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Thais confirm term-sharing talks on WTO leadership

by Chakravarthi Raghavan


Geneva, 30 June -- A top Thai official confirmed Wednesday reports of the compromise talks to end the impasse in the WTO leadership selection, by the two contestants to take the job in turn, but insisted that any solution must ensure transparency, equity, fairness and democratic procedures in the WTO and the multilateral trading system, and in accord with rules.

The Director-General of Economic Affairs in the Thai Foreign Office, Mr. Kobsak Chutikul, who was holding a press briefing on the arrangements for UNCTAD-X next February in Bangkok, was answering questions at a press conference on reports of discussions and possible compromise to the WTO leadership crisis.

Kobsak confirmed that there had been a one-to-one meeting at Auckland, between Thai Deputy Prime Minister and Trade Minister, Dr. Supachai Panitchpakdi and former New Zealand premier, Mike Moore. There had also been discussions at Auckland on the side lines of an APEC trade ministers meeting there, as well as contacts and discussions among some capitals.

Reports out of Auckland said that a compromise was likely to be reached by which the two candidates will take consecutively one term each.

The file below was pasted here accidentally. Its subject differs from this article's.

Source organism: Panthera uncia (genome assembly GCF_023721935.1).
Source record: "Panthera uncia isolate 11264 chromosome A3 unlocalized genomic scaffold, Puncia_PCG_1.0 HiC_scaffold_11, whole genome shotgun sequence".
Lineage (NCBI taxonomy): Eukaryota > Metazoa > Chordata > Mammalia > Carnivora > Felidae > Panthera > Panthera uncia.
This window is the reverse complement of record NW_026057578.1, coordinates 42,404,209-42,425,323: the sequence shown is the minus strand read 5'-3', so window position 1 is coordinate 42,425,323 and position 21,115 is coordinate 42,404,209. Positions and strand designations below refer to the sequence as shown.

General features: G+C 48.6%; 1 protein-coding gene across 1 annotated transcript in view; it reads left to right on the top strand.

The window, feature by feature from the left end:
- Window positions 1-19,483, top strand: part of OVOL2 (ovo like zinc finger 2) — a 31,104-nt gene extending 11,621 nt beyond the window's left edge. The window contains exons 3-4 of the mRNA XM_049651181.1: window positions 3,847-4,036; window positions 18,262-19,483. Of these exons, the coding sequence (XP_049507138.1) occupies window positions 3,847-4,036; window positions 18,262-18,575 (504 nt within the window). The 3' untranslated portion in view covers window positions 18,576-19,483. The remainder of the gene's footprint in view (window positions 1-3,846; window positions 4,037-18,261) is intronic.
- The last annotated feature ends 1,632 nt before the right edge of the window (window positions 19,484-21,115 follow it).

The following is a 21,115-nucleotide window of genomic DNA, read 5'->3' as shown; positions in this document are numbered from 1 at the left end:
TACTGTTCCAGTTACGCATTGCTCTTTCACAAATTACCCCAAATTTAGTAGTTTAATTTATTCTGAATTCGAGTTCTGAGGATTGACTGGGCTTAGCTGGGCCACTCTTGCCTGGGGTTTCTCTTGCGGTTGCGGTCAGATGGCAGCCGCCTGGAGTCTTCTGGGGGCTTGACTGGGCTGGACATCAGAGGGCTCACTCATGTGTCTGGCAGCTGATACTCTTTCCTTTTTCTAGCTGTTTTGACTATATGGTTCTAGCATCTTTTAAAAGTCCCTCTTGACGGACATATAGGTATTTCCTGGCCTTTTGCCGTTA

Whatever solution is found has to be decided by the WTO membership and acceptable to them, and not the result of a "back- room deal", Kobsak said. Any compromise solution should be "transparent, equitable, adhere to democratic procedures and made in the interests of the membership as a whole, principles for which Thailand had contested the election," the Thai official added.

The talks for compromise was coming closer to a conclusion, but they had not reached the stage of discussing who should take the job first, he said.

Thailand would be willing to accept whatever compromise the membership agree upon, but the process should be brought back to Geneva and discussed by the permanent representatives and ambassadors of various groups.

There was a Bangladesh proposal on the table for the two candidates to take a 3-year term each in succession, while other proposals (and one favoured by the US) called for consecutive 4-year terms with Mr. Moore taking the first term. There were also proposals now for 2-year terms.

Though Thailand had been opposed to such compromises, it was willing to accept whatever members favoured so as to bring the impasse to an end.

But any such compromise would have to be examined whether it is possible under the WTO rules and the Agreement for the General Council to designate in advance who would take office next time.

"But it cannot be a back-room bargain among key players, but one that members have to discuss and agree upon. We would then accept it, and we showed our good faith by seeking a vote, which would have been the most clean and democratic process, and agreeing to abide by its outcome," Kobsak said.